With police forces globally taking on an increasingly military appearance in the face of more frequent violent confrontations, the result has been a skyrocketing increase in the number of people shot dead by police each year.
While there is no question that law enforcement personnel should have the latest tools and equipment to work and do their jobs efficiently and safely, development of soft skills such as deescalating techniques are essential also.
Often criticised for their apparent lack of enthusiasm at putting their body in harms way to apprehend an offender — Bt12,000 (about US$482) a month plus uniform allowance only buys so much commitment — the Royal Thai Police (RTP) are masters at deescalation.
Perhaps it has something to do with the same Buddhist beliefs that see Thai veterinarians reluctant to the point of refusal to euthanaze a sick animal no matter how ill it is, but Thai police do not have a reputation for utilising deadly force at the first opportunity.
In the video above a Thai police officer is seen being held with a knife held close to his throat. The popular tune Panama by Matteo is playing loudly in the background.
Armed person enters a Thai police station
The camera pans around to reveal another Thai police officer complete with gun belt, gun, and a vest… dancing to the music. Other police can be seen in the background laughing as their colleague shakes some really mean moves, even getting a smooth booty wiggle in to his routine.
Shouting from off camera has the it panning back to the police ‘hostage’, where the ‘hostage taker’ can be heard (in Thai) saying that ‘one man dancing is not enough to please him’.
The camera pans back to the dancing police officer to find that a second has joined in as demanded, displaying some smooth moves of his own.
The ‘hostage taker’ then says ‘one song is not enough’ and demands another. The Thai police officer attempts to negotiate. The ‘hostage’ can bee seen laughing. More demands are shouted. Suddenly the situation looks serious as the police step back, voice levels on both sides rise. At one point the ‘hostage taker’ threatens to “cut” the ‘hostage’.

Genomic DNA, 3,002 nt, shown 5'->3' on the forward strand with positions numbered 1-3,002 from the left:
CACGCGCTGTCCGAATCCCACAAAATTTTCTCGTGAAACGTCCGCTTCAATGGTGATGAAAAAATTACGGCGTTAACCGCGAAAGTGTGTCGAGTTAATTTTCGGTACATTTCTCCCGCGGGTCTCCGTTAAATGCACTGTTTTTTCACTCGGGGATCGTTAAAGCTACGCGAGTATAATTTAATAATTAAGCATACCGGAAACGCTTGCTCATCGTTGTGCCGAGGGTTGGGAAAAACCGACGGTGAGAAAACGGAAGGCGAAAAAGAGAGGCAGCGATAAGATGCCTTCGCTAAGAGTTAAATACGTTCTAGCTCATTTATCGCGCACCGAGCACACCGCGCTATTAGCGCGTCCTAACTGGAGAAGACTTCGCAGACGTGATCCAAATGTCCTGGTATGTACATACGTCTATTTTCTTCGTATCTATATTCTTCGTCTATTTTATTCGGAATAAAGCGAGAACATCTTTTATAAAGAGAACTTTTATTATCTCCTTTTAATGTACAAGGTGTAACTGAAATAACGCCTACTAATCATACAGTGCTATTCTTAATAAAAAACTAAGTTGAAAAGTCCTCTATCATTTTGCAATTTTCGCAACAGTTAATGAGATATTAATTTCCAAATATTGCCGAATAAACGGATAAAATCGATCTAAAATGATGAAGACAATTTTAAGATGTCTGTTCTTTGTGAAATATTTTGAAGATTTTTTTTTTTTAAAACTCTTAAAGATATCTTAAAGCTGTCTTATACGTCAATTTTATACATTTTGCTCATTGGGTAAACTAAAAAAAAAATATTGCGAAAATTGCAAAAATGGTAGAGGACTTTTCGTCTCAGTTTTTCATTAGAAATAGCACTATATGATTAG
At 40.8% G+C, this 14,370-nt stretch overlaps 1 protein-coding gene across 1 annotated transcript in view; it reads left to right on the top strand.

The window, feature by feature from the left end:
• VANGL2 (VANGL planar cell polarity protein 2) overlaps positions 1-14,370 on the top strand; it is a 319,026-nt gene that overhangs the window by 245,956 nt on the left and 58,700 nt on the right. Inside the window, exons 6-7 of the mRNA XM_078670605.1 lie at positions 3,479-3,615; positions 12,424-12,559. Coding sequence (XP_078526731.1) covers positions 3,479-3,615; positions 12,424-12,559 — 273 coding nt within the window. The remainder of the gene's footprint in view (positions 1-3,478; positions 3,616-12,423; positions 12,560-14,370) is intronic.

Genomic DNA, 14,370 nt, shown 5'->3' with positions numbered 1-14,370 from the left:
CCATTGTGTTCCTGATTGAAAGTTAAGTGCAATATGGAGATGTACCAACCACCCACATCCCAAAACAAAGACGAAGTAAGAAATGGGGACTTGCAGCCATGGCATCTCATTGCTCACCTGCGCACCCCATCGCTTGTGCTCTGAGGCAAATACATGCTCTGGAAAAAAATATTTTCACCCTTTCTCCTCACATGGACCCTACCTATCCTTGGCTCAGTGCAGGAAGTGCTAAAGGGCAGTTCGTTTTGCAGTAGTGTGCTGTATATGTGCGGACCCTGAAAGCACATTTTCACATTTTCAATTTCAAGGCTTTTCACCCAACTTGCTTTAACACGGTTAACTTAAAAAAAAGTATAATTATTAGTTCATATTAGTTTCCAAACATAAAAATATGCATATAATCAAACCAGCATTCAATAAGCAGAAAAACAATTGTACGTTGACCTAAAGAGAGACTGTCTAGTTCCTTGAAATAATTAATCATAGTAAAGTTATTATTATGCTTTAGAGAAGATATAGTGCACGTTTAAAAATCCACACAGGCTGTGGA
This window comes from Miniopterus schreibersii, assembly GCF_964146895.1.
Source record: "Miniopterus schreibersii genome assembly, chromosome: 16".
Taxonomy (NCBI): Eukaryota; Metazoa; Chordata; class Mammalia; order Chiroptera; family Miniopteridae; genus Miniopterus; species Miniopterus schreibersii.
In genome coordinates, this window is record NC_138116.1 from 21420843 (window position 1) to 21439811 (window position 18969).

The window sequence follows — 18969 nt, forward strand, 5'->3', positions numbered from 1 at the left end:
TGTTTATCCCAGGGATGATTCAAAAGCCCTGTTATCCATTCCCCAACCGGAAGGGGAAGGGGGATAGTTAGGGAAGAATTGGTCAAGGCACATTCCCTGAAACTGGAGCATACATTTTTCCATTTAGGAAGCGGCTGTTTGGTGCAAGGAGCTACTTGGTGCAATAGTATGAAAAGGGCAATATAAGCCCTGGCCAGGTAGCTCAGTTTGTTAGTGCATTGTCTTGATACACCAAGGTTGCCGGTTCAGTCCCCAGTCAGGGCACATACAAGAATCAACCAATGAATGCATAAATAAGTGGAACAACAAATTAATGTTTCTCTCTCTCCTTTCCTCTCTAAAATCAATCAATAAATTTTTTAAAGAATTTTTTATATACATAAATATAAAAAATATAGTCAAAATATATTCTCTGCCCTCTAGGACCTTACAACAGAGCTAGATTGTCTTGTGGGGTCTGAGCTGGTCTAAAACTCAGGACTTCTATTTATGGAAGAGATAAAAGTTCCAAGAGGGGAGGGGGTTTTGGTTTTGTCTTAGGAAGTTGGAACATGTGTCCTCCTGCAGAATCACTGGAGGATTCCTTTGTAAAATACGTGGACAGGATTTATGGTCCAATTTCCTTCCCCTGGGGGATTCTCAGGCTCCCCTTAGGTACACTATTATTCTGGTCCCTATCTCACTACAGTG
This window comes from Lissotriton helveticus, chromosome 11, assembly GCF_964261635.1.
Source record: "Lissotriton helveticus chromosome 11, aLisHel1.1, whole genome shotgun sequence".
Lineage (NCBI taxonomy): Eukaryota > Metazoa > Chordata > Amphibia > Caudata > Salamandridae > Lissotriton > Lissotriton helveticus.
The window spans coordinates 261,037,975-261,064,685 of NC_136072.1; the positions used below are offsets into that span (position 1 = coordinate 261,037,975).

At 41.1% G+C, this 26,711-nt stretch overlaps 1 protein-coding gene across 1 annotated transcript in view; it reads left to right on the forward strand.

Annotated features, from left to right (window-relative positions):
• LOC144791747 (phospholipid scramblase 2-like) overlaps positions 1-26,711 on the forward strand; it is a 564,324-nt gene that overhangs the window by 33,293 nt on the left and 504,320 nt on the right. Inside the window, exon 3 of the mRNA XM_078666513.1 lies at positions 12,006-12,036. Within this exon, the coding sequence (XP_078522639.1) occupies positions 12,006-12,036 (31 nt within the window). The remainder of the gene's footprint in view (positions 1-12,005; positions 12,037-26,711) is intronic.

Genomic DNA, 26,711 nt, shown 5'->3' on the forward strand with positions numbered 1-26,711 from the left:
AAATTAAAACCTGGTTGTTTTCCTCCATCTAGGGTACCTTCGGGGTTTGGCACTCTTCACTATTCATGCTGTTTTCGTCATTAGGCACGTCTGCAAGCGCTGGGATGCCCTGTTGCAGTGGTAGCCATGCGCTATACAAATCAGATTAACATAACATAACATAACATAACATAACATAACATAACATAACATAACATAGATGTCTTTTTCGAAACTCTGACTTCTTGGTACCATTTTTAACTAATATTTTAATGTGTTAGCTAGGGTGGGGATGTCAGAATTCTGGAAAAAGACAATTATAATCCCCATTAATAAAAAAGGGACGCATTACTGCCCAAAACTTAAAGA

A second song begins and from off camera the ‘hostage’ is pushed into frame and the ‘hostage taker’ can be seen fleeing on the back of a motorbike, being chased by police.
According to Thai language newspaper Khaosod, the above was a simulated situation for Thai police to practice deescalating techniques for use with youth offenders, with the music being chosen because of the tune’s current popularity in Thailand.
Despite obviously not being a youth, the back of the ‘hostage takers’ shirt is emblazoned in Thai with a name, and states that the wearer is 14-years-old.
Viewed more than 1.3 million times since it was posted on Facebook two weeks ago, the majority of the 1,600 or so Thai netizens who left comments have approved of the training, with many commenting on the ‘cute’ looks of the first ‘booty shaking’ police officer.
Thai police V man with a big knife
While the entire situation might look ridiculous to westerners, the tactic is effective in reducing the number of people killed by Thai police each year, with deescalating techniques being used more often than people realise.
In June a knife-wielding man walking into a police station and threatened the police inside (See: video below left). As other police stood back one police officer negotiated with the offender. After the man surrendered his knife the negotiator embraced him in a big hug. There was no rush of police jumping on the man. No beating or kicking.
In the video on the right Thai police and members of the public use a mobile traffic barricade to help subdue a disturbed man acting aggressively with two large machetes in the middle of a major Bangkok road. Despite the man’s aggressive behaviour towards the police, not a single firearm is drawn.
According to local media reports the man had fought with his family in Northern Thailand and run away to the city. No charges were laid and the man was sent to a homeless shelter. Thai and foreign netizens alike have praised the Thai police for the manner in which it was handled, with more than a few commenting that if the same situation had occurred in the USA the man would likely be dead.
According to The Washington Post 891 people have been killed by police in the USA this year, equivalent to 92.52 per cent of the 963 killed in all of 2016; which is 32 fewer than the 995 killed by American police in 2015.
At the current rate of 2.7 deaths per day the number of people shot dead by American police for the full 2017 year appears to be heading to somewhere near 980. If doing a booty shaking dance save just one life Thai police’ deescalation techniques are worth studying by some overseas police forces where the use of lethal force is a primary, rather than a last option.
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